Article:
Air passenger travel information
Air passenger travel information helps with baggage checks, helps the police detect and combat terrorism and other serious crimes, improves border controls and prevents illegal migration.
Passenger name record (PNR)
Airlines record information for each passenger who books or checks in for a flight, including the date the reservation was made, the passenger’s contact details and baggage information. This information is called the passenger name record (PNR). Airlines send the PNRs for all flights to and from the Netherlands, including flights within the EU, to the passenger information unit (Pi-NL), via a secure connection. Customs only receives the PNRs for flights departing from the Netherlands to destinations outside the EU and arriving in the Netherlands from outside the EU. Click on the link to see which countries belong to the EU.
How the Pi-NL uses PNRs
Prior to a flight arriving in or departing from the Netherlands, the passenger information unit (Pi-NL) assesses the passenger name records (PNRs) to check whether any passengers may have links to terrorism or other serious crimes. If necessary, the police or Public Prosecution Service then conducts further investigations. The Use of Passenger Information (Terrorist Offences and Other Serious Crimes) Act (in Dutch) governs the Pi-NL’s use of PNRs.
How Customs uses PNRs
Customs uses passenger name records (PNRs) to facilitate checks on passengers’ baggage. It analyses the PNRs of all flights to and from the Netherlands to assess which goods it should investigate more closely. This keeps inconvenience for passengers to a minimum, as it allows checks to be done more quickly. Customs processes PNRs in accordance with the Union Customs Code (UCC) and the Dutch General Customs Act (in Dutch). You can read more about how Customs uses passenger information on its website.
Advance passenger information (API)
Advance passenger information (API) consists of the passport details and flight details of passengers on board an aircraft, including their names and nationalities and flight information and routes. The Ministry of Defence website gives an overview (in Dutch) of the information that is recorded. The airline sends API data to the Royal Military and Border Police (KMar) after flight closure once the passengers have boarded the aircraft.
The KMar’s use of API data
The KMar’s API Centre at Schiphol airport processes the API data it receives for flights from non-EU countries and countries that have not signed the Schengen Treaty. The KMar processes API data in accordance with the Aliens Act 2000.
How investigative agencies use PNR and API data
The police and other investigative agencies may apply for access to passenger information, including both PNR and API data, for use in criminal investigations. They may make the request to Customs, the passenger information unit (Pi-NL) or the Royal Military and Border Police (KMar). An application by a Public Prosecutor is required.
Passenger travel information and privacy
In drafting the Use of Passenger Information (Terrorist Offences and Other Serious Crimes) Act (2019, in Dutch), the importance of combating terrorism was carefully weighed against passengers’ privacy interests.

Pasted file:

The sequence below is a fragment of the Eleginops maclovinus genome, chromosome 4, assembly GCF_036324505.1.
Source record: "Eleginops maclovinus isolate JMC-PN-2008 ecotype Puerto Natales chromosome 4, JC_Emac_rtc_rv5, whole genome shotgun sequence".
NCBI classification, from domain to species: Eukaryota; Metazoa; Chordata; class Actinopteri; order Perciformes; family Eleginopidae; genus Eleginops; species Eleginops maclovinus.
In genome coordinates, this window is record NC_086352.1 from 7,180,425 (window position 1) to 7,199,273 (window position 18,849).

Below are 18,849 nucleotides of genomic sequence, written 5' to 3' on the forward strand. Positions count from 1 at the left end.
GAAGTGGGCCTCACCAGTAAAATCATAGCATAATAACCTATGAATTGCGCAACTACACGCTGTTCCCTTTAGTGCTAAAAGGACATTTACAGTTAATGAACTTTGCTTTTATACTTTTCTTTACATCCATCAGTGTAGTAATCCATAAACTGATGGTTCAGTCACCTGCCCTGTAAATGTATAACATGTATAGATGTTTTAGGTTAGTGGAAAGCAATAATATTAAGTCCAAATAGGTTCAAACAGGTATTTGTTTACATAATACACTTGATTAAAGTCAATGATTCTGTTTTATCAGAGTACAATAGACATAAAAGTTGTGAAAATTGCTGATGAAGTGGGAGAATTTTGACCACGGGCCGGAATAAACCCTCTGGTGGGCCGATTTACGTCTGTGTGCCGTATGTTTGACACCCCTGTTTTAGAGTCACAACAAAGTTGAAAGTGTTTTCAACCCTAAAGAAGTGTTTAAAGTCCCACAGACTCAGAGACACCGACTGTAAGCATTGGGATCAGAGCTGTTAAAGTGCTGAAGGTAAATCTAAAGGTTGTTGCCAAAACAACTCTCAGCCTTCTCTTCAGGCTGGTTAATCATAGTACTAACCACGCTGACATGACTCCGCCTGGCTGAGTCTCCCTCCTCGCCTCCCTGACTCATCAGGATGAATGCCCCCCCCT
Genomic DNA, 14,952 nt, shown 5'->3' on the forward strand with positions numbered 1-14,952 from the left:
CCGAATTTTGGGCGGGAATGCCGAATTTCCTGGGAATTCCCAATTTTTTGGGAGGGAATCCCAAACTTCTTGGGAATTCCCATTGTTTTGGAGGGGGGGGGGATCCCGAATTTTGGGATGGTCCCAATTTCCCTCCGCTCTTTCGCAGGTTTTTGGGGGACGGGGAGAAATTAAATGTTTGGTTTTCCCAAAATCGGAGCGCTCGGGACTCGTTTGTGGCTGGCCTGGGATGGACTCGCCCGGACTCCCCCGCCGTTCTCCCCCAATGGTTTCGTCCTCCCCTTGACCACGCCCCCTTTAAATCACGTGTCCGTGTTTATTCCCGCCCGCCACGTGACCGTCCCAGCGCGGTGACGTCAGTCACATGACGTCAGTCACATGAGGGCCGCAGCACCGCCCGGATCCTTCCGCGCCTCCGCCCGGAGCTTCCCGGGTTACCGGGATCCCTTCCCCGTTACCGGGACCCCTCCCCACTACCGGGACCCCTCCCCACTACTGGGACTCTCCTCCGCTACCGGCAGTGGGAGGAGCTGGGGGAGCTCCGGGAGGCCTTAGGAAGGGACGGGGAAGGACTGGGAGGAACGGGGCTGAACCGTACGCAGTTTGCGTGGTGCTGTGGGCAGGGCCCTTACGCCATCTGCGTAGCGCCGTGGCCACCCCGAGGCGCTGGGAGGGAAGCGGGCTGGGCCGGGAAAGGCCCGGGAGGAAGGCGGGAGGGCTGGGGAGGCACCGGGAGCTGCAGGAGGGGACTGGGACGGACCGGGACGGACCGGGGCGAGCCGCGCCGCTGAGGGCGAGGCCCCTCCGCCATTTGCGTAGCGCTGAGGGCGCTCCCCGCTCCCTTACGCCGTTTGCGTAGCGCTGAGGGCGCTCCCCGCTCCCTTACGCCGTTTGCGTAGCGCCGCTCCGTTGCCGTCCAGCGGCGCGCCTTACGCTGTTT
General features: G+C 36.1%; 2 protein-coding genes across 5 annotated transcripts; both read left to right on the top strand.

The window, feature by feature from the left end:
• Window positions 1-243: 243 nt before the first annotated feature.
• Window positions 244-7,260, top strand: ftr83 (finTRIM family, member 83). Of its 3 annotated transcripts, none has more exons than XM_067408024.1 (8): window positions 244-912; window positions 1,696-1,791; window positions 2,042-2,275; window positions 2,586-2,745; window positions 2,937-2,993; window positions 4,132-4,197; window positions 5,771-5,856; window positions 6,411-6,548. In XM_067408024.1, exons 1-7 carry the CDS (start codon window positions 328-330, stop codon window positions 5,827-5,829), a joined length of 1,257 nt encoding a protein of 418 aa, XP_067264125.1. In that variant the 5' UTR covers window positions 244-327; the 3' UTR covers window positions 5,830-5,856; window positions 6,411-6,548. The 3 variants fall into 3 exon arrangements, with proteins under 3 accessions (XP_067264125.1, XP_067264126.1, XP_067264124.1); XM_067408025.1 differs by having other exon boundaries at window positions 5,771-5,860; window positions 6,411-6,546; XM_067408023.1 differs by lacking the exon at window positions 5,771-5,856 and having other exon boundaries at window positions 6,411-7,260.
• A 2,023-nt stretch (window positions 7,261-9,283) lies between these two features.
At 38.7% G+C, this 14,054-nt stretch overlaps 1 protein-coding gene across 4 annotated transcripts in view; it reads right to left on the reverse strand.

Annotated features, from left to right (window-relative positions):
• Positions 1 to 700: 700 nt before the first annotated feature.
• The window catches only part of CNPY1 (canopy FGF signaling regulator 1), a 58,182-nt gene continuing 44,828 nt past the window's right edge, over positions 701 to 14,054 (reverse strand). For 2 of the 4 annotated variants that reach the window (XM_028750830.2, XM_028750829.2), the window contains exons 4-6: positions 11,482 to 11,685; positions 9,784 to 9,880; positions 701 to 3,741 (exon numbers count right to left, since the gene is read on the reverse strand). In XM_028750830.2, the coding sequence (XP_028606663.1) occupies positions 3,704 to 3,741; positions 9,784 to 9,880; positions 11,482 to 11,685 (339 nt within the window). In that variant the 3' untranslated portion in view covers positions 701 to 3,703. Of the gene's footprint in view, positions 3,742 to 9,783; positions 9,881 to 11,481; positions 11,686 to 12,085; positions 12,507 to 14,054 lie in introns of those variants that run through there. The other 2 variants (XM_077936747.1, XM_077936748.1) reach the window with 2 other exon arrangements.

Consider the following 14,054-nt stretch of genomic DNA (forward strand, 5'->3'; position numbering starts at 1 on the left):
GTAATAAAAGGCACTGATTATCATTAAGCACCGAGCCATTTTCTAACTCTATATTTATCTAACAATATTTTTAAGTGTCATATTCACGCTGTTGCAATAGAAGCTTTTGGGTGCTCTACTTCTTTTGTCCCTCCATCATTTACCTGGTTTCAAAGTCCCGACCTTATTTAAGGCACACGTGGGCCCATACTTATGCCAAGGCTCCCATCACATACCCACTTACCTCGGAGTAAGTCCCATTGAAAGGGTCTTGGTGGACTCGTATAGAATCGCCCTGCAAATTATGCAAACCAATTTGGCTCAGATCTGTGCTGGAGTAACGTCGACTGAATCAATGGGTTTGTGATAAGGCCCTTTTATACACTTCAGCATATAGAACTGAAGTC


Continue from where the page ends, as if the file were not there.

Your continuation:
As a result, the Act includes various safeguards:
- Data may be kept for a limited period only.
- No sensitive personal data, for example concerning religion and ethnic origin, may be processed.
- Exchanges of information with other countries are subject to strict conditions.
There are two pieces of legislation that govern privacy:
- The General Data Protection Regulation (GDPR). This Regulation imposes requirements on the way data and privacy are protected, for example when Customs and the KMar process API data.
- The Police Data Act (WPG) (in Dutch). This Act sets out how the police must deal with personal data, in a way that protects the data and keeps it private. The same rules apply to the passenger information unit (Pi-NL). A personal data protection officer ensures compliance with the legislation.
The independent Data Protection Authority is responsible for monitoring compliance with this legislation.
Retention period for passenger travel information
Customs keeps PNR data for 48 hours after a flight arrives or departs. If necessary, the data can be kept for up to 28 days, after which time it is erased.
As prevention, detection, investigation and prosecution of terrorist offences and other serious crimes can take longer, Pi-NL keeps PNR data longer: five years. After six months, however, the personal data is anonymised by masking it. Investigative agencies like the police may only access this data with permission from the Public Prosecutor.
KMar destroys API data 24 hours after a flight arrives, but may keep data longer if required.
Overview passenger information
|Royal Military and Border Police (KMar)
Combating terrorism and other serious crimes
Checks on passengers’ baggage
Combating illegal migration
|All flights arriving in or departing from the Netherlands
(from and to countries both within and outside the European Union)
All flights arriving in the Netherlands from a location outside the EUAll flights departing from the Netherlands to a destination outside the EU
All flights arriving in the Netherlands from a location outside the EUAll flights arriving in the Netherlands from a location in Europe outside the Schengen area
|Retention period for information
24 hours, or longer if further investigation is required; in that case, the period laid down by the Police Data Act (WPG) (in Dutch)
Aliens Act 2000 (in Dutch)